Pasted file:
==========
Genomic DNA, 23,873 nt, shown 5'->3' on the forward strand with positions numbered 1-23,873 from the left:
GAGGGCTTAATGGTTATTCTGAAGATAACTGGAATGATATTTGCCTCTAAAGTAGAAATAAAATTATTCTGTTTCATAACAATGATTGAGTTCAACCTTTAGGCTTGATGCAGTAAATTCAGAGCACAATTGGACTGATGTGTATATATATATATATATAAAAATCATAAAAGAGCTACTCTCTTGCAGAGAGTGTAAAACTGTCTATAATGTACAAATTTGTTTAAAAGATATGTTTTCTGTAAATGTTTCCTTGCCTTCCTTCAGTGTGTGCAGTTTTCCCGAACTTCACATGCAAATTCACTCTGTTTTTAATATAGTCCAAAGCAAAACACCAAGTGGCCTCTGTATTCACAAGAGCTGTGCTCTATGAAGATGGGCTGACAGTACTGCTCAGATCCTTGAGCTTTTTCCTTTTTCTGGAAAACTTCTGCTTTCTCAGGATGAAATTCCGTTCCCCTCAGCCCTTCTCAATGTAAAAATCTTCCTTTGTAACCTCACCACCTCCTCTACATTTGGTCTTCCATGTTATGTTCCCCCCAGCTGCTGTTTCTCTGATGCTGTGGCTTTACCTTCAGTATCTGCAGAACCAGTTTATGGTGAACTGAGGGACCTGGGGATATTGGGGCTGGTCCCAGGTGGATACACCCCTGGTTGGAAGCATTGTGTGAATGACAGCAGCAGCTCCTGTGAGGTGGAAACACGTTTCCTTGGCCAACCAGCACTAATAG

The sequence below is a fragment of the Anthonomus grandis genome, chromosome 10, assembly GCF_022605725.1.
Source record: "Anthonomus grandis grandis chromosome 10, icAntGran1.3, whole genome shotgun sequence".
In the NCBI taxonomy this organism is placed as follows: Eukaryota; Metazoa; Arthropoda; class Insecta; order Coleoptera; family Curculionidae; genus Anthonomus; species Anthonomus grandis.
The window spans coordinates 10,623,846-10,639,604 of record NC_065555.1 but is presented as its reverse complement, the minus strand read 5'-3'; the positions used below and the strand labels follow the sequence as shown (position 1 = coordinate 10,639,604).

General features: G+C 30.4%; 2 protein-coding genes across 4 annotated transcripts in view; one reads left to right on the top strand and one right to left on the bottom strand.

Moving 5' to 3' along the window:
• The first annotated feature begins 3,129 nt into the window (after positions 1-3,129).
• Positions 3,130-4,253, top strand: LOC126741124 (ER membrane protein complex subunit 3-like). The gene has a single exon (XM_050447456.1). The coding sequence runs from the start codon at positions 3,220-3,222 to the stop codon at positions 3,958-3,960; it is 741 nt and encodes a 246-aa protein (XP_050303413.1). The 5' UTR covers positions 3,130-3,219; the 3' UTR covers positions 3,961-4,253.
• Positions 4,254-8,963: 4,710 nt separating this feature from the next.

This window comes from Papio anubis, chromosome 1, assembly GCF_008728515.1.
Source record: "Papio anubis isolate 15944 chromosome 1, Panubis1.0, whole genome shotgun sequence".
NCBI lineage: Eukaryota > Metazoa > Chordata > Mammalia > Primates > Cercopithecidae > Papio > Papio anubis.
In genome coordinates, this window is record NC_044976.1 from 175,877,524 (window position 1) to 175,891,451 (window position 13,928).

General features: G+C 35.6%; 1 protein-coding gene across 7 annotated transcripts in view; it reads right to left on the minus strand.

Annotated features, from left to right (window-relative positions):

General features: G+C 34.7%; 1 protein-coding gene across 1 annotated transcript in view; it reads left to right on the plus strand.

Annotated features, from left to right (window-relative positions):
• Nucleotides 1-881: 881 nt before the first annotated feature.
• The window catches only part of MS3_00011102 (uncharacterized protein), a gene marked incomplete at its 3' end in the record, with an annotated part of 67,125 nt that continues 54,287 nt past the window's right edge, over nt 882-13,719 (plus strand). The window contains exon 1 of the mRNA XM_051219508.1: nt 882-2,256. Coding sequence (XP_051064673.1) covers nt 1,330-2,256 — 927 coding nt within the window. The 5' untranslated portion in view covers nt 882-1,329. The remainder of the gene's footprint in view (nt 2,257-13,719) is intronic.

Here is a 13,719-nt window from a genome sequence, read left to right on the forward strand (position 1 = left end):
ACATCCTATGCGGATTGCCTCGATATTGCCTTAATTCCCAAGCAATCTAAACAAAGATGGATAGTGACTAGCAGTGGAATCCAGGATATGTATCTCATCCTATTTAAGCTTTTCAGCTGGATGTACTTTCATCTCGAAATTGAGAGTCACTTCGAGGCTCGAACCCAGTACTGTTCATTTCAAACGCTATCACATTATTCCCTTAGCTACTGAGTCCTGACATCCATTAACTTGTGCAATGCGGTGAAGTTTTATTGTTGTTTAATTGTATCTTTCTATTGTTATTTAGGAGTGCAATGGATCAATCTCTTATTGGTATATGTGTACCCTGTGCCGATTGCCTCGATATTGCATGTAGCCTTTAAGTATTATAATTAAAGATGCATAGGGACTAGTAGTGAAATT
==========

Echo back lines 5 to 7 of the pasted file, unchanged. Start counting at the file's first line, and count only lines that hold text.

In the NCBI taxonomy this organism is placed as follows: Eukaryota; Metazoa; Arthropoda; class Insecta; order Coleoptera; family Curculionidae; genus Anthonomus; species Anthonomus grandis.
The window spans coordinates 10,623,846-10,639,604 of record NC_065555.1 but is presented as its reverse complement, the minus strand read 5'-3'; the positions used below and the strand labels follow the sequence as shown (position 1 = coordinate 10,639,604).

General features: G+C 30.4%; 2 protein-coding genes across 4 annotated transcripts in view; one reads left to right on the top strand and one right to left on the bottom strand.